Solution - Put the filter sock back in.
Problem - ATS clogged and was getting poor water flow. Part of the ATS light rusted out and stopped working.
Solution - Clean the ATS to fix the flow. Replace ATS light.
Problem - I told my wife to feed the fish every day while I was gone. And she did.
Solution - go back to feeding the feeding the fish 1-2x a week.
Then once I had the problems fixed, I just took a toothbrush to the rocks to remove the algae, and it did not grow back...
When cleaning the tank I noticed something odd. The newest clam (the one from LA/DD) finally released the rubble it was holding onto and I could get a good look at the shell. And guess what? it looks very different than all of my other squamosas. It looks much more like a maxima. How do you tell a maxima and a squamosa apart? Squamosa clams have a more symmetrical shell and a smaller byssal opening.
Here is the byssal openings of my 4 clams. Which one of these does not look like the others?
And there are shell profile pictures. Look at the distance from the hinge to the right/left edge. On Squamosa clams the two distances will be about the same. On Maxima clams one side will be noticeably longer than the other. And again, one clam stands out as clearly different than the others.
I'm curious what you all think. Is the new clam a Maxima? Or is LA right and it is a Squamosa? I guess there is a 3rd option and it is a hybrid of the two species.
I sent LA an email telling them that I think they misidentified the clam with the 2 shell pictures (pics 4 & 8 above) as evidence. They wrote back this morning denying that they misidentified the clam. I'm wondering if all of their the LA/DD "blue squamosa" clams are really just overpriced maxima clams.
To me, they all look like T. squamosa.
The dead give-away (for me) are defined and well-spaced scutes on the shell; which are typical of the T. squamosa. In T. maxima, the scutes are thinner and more tightly packed up the sides of the shell.
When looking at the byssal openings, T. squamosa, for the most part, have a tighter opening but as young clams, it can be variable.
What do the tentacles look like on the inhalant siphon?
T. maxima tends to have very fine and simple tentacles, while the T. squamosa has a more complex tentacle.
I posted the same pictures on R2R and most people agreed with you that it looked like a squamosa. I am not totally convinced but I really I do hope you are all right.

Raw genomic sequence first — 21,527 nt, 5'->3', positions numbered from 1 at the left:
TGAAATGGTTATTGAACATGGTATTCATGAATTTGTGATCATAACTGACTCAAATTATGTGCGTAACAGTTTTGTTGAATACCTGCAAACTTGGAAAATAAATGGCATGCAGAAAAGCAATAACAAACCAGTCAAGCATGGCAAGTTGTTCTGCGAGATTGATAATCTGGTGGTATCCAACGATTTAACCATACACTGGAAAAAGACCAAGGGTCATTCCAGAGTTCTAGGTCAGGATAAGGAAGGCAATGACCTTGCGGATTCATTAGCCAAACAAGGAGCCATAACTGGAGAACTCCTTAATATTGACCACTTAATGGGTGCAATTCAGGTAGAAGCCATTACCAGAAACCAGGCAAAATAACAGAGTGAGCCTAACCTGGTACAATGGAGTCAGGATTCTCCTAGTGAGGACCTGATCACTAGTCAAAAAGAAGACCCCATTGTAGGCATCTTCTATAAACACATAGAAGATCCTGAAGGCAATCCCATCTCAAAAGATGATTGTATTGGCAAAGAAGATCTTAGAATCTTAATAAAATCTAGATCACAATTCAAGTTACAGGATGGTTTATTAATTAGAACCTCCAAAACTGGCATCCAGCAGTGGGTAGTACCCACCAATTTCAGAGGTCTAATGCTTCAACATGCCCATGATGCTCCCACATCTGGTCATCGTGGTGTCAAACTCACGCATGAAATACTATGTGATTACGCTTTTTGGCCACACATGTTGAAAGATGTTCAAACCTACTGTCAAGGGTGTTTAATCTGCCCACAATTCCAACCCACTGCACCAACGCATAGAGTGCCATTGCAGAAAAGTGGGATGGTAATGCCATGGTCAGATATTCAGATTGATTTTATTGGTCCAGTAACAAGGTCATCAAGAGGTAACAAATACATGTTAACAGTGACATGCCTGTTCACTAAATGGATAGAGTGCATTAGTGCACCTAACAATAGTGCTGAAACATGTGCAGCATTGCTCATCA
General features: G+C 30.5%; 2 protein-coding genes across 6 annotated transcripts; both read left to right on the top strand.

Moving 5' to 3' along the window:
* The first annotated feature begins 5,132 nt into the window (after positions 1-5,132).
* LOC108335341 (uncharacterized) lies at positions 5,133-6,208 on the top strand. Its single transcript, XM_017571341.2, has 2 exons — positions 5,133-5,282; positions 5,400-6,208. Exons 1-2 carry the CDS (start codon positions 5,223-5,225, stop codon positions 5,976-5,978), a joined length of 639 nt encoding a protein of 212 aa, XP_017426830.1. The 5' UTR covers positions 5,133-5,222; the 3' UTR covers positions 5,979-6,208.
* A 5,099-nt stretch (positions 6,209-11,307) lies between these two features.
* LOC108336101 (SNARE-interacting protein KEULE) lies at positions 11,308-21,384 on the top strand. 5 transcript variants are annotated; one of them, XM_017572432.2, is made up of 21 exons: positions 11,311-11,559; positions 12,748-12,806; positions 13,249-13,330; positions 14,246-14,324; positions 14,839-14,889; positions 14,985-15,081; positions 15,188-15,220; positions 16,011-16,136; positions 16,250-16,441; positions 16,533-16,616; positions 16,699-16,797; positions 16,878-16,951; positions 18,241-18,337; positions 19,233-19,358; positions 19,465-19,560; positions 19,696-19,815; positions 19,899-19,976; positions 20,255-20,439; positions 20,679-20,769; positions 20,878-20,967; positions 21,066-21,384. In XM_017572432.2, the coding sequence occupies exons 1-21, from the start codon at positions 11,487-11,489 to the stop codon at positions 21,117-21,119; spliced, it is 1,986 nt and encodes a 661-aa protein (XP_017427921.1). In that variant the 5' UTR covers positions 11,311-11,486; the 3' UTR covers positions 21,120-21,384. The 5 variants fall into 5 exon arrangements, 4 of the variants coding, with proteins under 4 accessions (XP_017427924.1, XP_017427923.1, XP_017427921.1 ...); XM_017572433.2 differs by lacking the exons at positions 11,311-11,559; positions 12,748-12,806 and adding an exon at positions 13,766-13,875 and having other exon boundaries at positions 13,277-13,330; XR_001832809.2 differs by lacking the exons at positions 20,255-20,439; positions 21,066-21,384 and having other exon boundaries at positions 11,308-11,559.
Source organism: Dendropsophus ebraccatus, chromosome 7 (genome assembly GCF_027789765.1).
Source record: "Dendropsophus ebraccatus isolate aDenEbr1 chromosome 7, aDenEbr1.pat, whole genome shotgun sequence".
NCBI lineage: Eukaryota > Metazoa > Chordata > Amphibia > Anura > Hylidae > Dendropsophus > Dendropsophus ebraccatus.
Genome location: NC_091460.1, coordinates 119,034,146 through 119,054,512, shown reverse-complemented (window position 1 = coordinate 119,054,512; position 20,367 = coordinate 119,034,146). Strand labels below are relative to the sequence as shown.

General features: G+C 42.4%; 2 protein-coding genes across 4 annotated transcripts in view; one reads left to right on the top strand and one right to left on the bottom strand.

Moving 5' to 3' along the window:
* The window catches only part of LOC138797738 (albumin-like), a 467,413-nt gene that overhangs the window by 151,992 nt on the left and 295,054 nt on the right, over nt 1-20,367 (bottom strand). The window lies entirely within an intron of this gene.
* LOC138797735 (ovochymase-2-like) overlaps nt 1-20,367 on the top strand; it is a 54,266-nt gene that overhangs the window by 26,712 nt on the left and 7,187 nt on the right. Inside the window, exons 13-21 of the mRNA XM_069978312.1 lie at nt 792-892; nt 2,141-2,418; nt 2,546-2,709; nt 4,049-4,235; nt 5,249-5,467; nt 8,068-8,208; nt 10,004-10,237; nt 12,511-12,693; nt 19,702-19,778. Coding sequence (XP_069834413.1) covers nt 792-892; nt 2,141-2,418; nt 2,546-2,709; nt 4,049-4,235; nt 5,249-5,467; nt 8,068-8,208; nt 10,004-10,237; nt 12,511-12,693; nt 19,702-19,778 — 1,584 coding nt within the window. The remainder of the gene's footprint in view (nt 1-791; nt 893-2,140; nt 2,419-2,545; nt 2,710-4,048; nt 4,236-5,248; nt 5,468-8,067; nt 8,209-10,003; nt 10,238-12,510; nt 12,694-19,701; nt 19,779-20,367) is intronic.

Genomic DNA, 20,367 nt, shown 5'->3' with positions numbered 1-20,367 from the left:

Three times this year I have made a big mess refilling the 29 gallon kalk reservoir. I keep leaving the water running and overflow the reservoir spilling RO water on the floor. The good news is that this has no impact on the health of aquarium and RO water is the least bad thing I could spill on the floor.
But considering I only have to refill the reservoir once a month that is an absolutely terrible record. I am clearly not qualified to perform even the most basic maintenance tasks, which is why I strive to automate everything.
A solution presented itself at Chris's garage sale in the form of a big kalkwasser reactor.
With the reactor I can replace the large tank that must be manually refilled with a small container that is automatically refilled. I have not built the small container yet so for now I have just have it drawing RO water from the former kalk reservoir but soon my days of spilling RO water will be behind me.
I feel a bit bad that I purchased the reactor instead of building it from scratch. But don't worry - I have a fun DIY upgrade in the works that will keep this upgrade in line with the tank's theme.
I am going to install a conductivity probe into the reactor to monitor the strength of the kalkwasser. Then instead of just running the mixing pump on a timer, the mixing pump will kick on when the conductivity of the kalkwasser drops. And when the mixing does not push the conductivity back up, the controller will alert me that it is time to add more kalk powder to the reactor.
The reactor is pretty big - I'm hoping for 6+ months between refills, but as long as I get at least a month I won't be too disappointed.
I have ordered all of the parts I need for this project but I'm still waiting on the conductivity circuit from sparky's widgets to arrive before I can fully implement this plan.
I have traditionally been very anti-waterchange. Mostly because they are a hassle and an opportunity for me to screw up and make things worse (see previous post - if it is possible to mess things up I will). But fully automating the waterchange process removes the downsides so I implemented an auto-water-change system a while back.
In addition to the improved water quality from all of the water changes, it has proven to do an amazing job of controlling the salinity. I don't know if it is just from the water changes improving the water quality or the more stable salinity helping out as well, but I have noticed a drastic improvement in the health of my coral. This has become my favorite bit of hardware so I'm going to dig into this deeper.
For hardware there are 4 main components.